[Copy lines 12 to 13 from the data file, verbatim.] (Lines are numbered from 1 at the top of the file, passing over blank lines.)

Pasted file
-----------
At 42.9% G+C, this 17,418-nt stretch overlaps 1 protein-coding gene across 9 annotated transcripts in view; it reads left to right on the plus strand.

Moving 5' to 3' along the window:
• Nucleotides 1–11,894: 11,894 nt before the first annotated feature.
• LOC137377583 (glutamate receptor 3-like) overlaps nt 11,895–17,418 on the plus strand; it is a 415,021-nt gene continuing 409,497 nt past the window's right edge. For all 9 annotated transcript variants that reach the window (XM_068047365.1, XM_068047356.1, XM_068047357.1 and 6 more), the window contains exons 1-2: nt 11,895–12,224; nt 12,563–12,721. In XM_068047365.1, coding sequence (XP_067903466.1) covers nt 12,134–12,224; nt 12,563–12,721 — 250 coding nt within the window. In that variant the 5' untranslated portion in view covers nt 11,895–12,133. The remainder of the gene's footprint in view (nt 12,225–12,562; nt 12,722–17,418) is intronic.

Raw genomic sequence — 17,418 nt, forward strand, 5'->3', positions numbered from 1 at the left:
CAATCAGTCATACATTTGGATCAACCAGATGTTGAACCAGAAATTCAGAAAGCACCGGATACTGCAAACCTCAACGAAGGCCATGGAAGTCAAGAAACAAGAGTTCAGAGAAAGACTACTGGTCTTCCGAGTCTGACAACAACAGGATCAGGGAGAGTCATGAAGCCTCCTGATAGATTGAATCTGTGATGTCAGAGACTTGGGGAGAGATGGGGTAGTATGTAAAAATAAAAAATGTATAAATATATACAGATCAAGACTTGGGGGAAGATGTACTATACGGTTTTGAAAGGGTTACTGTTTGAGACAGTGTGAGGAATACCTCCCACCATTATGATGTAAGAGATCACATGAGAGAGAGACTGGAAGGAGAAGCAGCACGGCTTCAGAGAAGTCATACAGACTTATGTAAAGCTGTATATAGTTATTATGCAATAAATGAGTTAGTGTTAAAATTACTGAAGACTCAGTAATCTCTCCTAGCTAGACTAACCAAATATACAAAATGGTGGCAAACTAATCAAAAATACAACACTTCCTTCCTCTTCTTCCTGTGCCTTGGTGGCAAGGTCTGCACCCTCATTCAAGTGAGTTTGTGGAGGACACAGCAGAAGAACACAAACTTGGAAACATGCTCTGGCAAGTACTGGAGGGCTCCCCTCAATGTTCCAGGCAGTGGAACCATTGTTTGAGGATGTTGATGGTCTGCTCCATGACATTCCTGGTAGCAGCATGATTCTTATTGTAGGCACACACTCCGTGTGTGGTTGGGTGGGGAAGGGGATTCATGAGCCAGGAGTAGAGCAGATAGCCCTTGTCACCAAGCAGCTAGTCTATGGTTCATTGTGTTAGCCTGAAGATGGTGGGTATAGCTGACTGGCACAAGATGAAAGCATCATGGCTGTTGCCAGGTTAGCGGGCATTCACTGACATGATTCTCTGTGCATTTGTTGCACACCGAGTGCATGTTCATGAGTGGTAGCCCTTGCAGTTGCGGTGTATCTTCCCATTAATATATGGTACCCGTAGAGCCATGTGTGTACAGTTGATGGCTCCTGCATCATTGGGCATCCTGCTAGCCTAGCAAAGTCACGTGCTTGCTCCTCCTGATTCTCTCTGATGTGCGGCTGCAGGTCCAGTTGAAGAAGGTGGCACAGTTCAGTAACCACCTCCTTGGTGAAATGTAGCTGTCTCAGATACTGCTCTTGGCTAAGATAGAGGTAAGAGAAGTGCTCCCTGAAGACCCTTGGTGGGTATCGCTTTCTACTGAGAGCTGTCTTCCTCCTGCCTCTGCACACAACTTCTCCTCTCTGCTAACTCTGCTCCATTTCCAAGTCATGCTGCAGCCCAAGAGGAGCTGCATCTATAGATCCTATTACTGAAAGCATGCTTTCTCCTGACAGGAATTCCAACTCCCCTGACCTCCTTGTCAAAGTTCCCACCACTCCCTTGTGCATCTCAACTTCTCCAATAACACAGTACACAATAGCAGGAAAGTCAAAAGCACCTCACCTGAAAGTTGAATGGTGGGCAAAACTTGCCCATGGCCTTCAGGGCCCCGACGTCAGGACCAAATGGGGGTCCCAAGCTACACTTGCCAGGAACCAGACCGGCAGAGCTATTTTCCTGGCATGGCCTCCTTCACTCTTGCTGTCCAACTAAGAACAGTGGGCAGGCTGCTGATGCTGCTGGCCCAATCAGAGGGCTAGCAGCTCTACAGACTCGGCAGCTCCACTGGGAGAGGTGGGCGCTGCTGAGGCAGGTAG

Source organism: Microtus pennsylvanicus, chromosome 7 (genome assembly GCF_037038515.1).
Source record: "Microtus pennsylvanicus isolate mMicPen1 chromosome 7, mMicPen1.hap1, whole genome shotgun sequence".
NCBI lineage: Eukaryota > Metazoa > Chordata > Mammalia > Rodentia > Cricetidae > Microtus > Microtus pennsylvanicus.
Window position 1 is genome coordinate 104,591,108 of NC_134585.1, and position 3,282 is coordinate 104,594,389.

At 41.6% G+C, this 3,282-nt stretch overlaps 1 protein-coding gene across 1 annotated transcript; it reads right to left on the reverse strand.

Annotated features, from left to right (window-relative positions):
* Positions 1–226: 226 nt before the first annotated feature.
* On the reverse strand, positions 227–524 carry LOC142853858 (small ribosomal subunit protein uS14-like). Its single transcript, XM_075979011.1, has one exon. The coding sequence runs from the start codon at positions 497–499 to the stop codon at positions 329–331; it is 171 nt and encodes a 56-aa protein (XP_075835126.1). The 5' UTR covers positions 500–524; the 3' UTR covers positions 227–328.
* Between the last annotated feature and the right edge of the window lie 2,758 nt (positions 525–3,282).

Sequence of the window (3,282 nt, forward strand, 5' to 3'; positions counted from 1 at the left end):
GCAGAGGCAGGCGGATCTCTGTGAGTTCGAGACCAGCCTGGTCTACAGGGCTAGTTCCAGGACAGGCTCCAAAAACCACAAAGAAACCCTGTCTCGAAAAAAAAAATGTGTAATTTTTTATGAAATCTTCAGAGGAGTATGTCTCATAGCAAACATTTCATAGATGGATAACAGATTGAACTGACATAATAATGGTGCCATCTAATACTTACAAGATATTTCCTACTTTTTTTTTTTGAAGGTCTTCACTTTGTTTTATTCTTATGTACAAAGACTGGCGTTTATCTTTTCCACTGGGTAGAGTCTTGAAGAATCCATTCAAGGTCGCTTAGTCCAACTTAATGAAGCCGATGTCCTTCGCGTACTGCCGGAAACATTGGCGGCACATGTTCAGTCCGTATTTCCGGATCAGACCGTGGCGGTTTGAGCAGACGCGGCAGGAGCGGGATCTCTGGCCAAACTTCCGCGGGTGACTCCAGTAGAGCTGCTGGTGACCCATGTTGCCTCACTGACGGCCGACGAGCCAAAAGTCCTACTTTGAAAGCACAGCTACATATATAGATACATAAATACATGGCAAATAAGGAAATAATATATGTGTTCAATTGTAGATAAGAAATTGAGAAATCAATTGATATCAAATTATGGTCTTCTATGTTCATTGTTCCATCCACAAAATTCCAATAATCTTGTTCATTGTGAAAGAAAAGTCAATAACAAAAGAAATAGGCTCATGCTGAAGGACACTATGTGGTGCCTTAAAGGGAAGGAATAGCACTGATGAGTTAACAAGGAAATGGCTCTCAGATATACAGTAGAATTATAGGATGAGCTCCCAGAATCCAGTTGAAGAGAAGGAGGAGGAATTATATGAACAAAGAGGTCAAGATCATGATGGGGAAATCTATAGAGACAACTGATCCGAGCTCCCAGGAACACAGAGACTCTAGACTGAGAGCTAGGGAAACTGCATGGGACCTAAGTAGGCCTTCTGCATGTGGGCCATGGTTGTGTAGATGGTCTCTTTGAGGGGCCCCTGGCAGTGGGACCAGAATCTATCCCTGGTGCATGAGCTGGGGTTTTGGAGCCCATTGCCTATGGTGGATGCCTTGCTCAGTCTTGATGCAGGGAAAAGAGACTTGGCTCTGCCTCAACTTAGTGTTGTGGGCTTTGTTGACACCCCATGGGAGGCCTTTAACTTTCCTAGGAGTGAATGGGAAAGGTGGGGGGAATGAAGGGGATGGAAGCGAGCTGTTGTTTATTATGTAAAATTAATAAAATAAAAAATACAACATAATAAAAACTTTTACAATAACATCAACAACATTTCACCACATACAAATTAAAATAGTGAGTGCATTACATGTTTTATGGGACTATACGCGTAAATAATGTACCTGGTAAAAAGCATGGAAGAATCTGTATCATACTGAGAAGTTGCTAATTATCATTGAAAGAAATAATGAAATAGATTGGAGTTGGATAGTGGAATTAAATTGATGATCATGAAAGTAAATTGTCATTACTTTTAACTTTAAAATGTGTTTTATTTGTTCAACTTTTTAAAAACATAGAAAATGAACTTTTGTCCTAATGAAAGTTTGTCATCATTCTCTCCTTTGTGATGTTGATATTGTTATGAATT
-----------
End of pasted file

Annotated features, from left to right (window-relative positions):
* Positions 1–226: 226 nt before the first annotated feature.